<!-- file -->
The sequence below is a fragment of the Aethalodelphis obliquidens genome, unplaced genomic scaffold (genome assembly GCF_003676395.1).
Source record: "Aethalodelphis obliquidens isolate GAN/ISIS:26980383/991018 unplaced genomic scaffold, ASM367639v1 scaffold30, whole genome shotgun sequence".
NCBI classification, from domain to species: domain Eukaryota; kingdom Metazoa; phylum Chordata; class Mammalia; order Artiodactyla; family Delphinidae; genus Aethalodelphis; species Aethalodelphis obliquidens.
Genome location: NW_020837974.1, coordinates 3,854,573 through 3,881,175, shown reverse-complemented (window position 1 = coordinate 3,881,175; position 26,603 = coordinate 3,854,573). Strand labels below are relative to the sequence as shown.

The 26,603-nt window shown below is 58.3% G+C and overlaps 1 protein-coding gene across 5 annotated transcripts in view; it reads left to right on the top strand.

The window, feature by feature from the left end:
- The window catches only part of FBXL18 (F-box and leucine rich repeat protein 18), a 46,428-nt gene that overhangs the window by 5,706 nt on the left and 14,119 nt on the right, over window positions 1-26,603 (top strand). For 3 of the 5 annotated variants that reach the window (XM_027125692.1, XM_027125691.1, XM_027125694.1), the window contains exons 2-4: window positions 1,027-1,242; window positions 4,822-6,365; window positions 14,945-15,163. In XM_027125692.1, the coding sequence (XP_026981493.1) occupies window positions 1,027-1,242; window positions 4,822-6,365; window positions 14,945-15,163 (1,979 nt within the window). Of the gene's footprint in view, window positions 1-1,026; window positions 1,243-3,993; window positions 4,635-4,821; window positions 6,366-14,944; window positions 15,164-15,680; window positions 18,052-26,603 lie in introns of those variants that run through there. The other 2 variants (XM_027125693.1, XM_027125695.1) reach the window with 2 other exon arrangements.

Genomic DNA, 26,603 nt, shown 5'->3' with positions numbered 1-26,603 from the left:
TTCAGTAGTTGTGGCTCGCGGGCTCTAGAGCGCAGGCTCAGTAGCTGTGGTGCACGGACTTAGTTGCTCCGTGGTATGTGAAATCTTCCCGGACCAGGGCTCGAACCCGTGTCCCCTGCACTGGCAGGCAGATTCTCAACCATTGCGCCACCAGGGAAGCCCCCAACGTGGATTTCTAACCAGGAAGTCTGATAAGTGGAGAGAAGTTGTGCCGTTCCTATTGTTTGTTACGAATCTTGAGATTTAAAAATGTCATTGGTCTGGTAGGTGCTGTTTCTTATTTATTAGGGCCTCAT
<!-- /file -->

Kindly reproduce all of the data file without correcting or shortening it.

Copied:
The sequence below is a fragment of the Aethalodelphis obliquidens genome, unplaced genomic scaffold (genome assembly GCF_003676395.1).
Source record: "Aethalodelphis obliquidens isolate GAN/ISIS:26980383/991018 unplaced genomic scaffold, ASM367639v1 scaffold30, whole genome shotgun sequence".
NCBI classification, from domain to species: domain Eukaryota; kingdom Metazoa; phylum Chordata; class Mammalia; order Artiodactyla; family Delphinidae; genus Aethalodelphis; species Aethalodelphis obliquidens.
Genome location: NW_020837974.1, coordinates 3,854,573 through 3,881,175, shown reverse-complemented (window position 1 = coordinate 3,881,175; position 26,603 = coordinate 3,854,573). Strand labels below are relative to the sequence as shown.

The 26,603-nt window shown below is 58.3% G+C and overlaps 1 protein-coding gene across 5 annotated transcripts in view; it reads left to right on the top strand.

The window, feature by feature from the left end:
- The window catches only part of FBXL18 (F-box and leucine rich repeat protein 18), a 46,428-nt gene that overhangs the window by 5,706 nt on the left and 14,119 nt on the right, over window positions 1-26,603 (top strand). For 3 of the 5 annotated variants that reach the window (XM_027125692.1, XM_027125691.1, XM_027125694.1), the window contains exons 2-4: window positions 1,027-1,242; window positions 4,822-6,365; window positions 14,945-15,163. In XM_027125692.1, the coding sequence (XP_026981493.1) occupies window positions 1,027-1,242; window positions 4,822-6,365; window positions 14,945-15,163 (1,979 nt within the window). Of the gene's footprint in view, window positions 1-1,026; window positions 1,243-3,993; window positions 4,635-4,821; window positions 6,366-14,944; window positions 15,164-15,680; window positions 18,052-26,603 lie in introns of those variants that run through there. The other 2 variants (XM_027125693.1, XM_027125695.1) reach the window with 2 other exon arrangements.

Genomic DNA, 26,603 nt, shown 5'->3' with positions numbered 1-26,603 from the left:
TTCAGTAGTTGTGGCTCGCGGGCTCTAGAGCGCAGGCTCAGTAGCTGTGGTGCACGGACTTAGTTGCTCCGTGGTATGTGAAATCTTCCCGGACCAGGGCTCGAACCCGTGTCCCCTGCACTGGCAGGCAGATTCTCAACCATTGCGCCACCAGGGAAGCCCCCAACGTGGATTTCTAACCAGGAAGTCTGATAAGTGGAGAGAAGTTGTGCCGTTCCTATTGTTTGTTACGAATCTTGAGATTTAAAAATGTCATTGGTCTGGTAGGTGCTGTTTCTTATTTATTAGGGCCTCAT